Wow. Now this was more like it. Night 2 of 3 in Chicago for the Dead’s Fare Thee Well, said-to-be-final shows at Soldier Field was hard-hitting, consistently satisfying, only a tiny bit meandering and to my ears a full-on triumph. Most crucially: they sounded like a band, not a group of guys jamming it out.
The previous night had seen them push and pull each other, occasionally bumping into clunky grooves, songs that didn’t quite soar and what felt like a fair amount of tension on stage, as songs lingered for lack of someone stepping up to take charge. Even then, it was a mostly successful show, with several triumphant sections, most notably the last hour.
On Saturday, they started out with a slinky “Shakedown Street,” laying down the template for a cohesive show where everyone was in sync. Even at a slower temp, “Shakedown” go the crowd jumping and its repetitive rhythmic structure gave the band a chance to find their sounds, as almost everyone stepped forward for solos and locked into their spots. For the rest of the night, all seven members seemed to be in excellent sync, hearing one another, engaging in musical conversations and taking turns steering the ship.
The ending drifted a bit, but those would be the final moments of indecision in a first set that quickly took shape as an ode to Americana – my own favorite side of the band. They made their first overt ode to the day’s import on the second song, “Liberty,” the Garcia/Hunter composition the Dead never recorded but which Phil Lesh resurrected on There And Back Again.
After a gorgeous Bruce Hornsby intro, Trey Anastasio staked his claim to the sweet ballad “Standing on the Moon” and then the rest of the first set was a rollicking ode to America and the colorful characters who populate the Dead’s mystical, mythical nation. They played at last a half hour longer than the previous night’s first set; clearly, everyone was feeling it. For most of the set, the tempo remained brisk and on point. A side trip into the classic Chicago blues “Little Red Rooster” felt wholly appropriate and made good use of the two keyboards, with Jeff Chimenti’s organ surging, while Bruce Hornsby’s piano sparkled. Trey quoted Billy Gibbons in his solo, while Bob’s slide solo did not make anyone forget Derek Trucks or Warren Haynes.
“Friend of the Devil “ was played at a nice gallop, enlivened by Trey’s sweet pedal steel licks., and the set closed with a rollicking “Deal.” The strength of the whole thing may be as simple as what one guy on the floor said to me, “Dude, it’s the Fourth of July.”
Set 1: “Shakedown Street,” “Liberty,” “Standing on the Moon,” “Me and My Uncle,” “Tennessee Jed,” “Cumberland Blues,” “Little Red Rooster,” “Friend of the Devil,” “Deal.”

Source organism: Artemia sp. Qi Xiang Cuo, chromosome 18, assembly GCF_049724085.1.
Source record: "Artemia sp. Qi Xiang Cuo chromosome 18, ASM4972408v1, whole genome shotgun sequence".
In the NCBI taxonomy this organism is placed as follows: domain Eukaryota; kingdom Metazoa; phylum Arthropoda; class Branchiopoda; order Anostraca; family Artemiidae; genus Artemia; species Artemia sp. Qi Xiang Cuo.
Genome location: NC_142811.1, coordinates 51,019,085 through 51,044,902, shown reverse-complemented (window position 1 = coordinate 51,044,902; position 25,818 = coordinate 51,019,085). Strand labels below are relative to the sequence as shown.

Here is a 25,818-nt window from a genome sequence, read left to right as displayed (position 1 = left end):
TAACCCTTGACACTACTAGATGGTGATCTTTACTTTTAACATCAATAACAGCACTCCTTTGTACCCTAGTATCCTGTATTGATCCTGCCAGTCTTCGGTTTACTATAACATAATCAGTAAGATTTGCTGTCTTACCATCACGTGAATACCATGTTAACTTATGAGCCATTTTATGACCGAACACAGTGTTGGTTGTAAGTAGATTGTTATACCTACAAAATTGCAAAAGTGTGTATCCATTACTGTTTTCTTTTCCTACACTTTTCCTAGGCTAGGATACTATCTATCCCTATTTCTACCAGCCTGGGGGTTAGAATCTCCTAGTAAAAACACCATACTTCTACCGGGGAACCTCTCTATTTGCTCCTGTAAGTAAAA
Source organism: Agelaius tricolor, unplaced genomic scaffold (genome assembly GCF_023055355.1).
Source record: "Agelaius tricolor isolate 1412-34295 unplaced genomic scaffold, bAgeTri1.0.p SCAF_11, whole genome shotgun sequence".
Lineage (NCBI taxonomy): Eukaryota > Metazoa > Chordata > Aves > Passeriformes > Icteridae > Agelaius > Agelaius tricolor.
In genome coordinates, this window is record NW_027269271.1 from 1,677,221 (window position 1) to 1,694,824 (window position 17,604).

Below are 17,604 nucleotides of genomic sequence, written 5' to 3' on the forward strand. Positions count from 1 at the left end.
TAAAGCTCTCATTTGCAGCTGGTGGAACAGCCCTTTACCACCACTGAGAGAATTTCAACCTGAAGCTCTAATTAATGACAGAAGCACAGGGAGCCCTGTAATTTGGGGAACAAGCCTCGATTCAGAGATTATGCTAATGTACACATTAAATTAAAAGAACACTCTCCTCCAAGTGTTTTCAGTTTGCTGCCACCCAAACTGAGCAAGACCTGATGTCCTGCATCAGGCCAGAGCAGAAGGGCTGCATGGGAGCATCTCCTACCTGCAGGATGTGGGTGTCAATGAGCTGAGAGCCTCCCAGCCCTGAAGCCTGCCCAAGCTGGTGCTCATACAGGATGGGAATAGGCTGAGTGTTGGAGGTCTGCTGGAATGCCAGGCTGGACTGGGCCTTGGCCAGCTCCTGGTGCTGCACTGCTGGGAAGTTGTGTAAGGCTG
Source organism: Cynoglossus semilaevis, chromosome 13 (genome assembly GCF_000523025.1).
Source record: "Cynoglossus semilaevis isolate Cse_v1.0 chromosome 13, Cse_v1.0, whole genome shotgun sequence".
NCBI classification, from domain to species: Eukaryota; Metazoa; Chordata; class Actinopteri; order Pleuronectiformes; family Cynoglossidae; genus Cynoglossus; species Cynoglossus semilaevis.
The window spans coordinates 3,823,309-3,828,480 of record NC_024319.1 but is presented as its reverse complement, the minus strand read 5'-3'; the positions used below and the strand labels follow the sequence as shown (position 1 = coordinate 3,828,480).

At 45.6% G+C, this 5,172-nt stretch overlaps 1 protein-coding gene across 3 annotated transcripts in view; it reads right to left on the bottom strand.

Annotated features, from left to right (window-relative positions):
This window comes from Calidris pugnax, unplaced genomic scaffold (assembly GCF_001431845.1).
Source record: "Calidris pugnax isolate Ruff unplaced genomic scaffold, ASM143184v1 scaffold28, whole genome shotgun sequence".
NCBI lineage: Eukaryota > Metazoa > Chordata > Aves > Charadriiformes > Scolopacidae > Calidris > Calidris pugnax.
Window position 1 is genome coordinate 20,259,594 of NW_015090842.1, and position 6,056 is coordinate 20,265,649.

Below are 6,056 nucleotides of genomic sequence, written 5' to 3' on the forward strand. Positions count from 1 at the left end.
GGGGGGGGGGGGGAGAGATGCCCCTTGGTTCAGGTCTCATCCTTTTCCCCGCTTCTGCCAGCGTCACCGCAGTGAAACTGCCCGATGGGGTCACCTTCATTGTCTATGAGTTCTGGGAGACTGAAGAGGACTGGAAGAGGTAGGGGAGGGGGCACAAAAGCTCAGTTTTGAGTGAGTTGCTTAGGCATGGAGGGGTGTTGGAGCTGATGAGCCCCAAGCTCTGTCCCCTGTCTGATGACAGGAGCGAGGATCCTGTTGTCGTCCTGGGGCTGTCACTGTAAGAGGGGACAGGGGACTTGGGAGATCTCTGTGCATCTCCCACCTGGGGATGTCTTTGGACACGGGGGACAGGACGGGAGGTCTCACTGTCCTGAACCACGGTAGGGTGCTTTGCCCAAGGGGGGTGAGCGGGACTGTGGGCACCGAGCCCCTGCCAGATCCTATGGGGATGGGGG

If you’ve read this far, you better have at least checked out my new Ebook, Reckoning: Conversations With the Grateful Dead
It was clear from the first spacey notes that slowly coalesced into “Bird Song” that the second set would be a different, less linear affair than the first, but even as the band took a less direct path, they never lost their way. The jam section veered into free jazz, with Trey playing staccato notes into a skronking squall reminiscent of Jean Paul Bourelly and Sonny Sharrock. It would have been nice to hear Hornsby sing this instead of Phil – but Lesh’s bass playing was absolutely fabulous here, guiding the music through space age funk and right into the rolling good time of “The Golden Road.”
“Lost Sailor” and “Saint of Circumstance” have never been among my favorites, but the band rolled through very strong versions, with cohesive jams in and out of the sing-along sections and right into an almost menacing “West LA Fadeaway,” with Hornsby on sterling, polished lead vocals and Phil’s bass again steering the tune. “Foolish Heart” sparkled, and gave Trey a song to really make his own , both vocally and guitar-wise. It was one song that this band clearly played better than the Grateful Dead did and it revealed that the song’s underlying structure was always stronger than we, or at least I, realized.
Drums was compelling through the tremendous sound system and shown on the gigantic, super high res NFL scoreboard and Space got pretty um spacy before coalescing into “Stella Blue,” played achingly and sung raggedly by Weir. I missed Warren Haynes a bit here; he sings the hell out of this song. The band recharged into the Chuck Berry styled rocker “One More Saturday Night” that we all knew was coming and walked off stage to a thunderous roar.
At the end of his donor rap, Phil offered what felt like a very heartfelt thank you to the crowd and then they ripped through the inevitable 4th of July closer, U.S. Blues.” As the band walked off stage, the 4th of July overture blasted through the sound system and fireworks started. It was an impressive display that looked great from both inside and outside the stadium as I rushed away from a logjam from an absolutely massive crowd. Friday night set a Soldier Field attendance record and the floor was way more crowded. I didn’t want to be caught in the hour-long clusterfuck of leaving. Nothing was going to harsh my groove at the end of a glorious night of music.
Set 2: “Bird Song,” “The Golden Road (to Unlimited Devotion),” “Lost Sailor,” “Saint of Circumstance,” “West L.A. Fadeaway,” “Foolish Heart,” “Drums/Space,” “Stella Blue,” “One More Saturday Night” ENCORE: “U.S. Blues”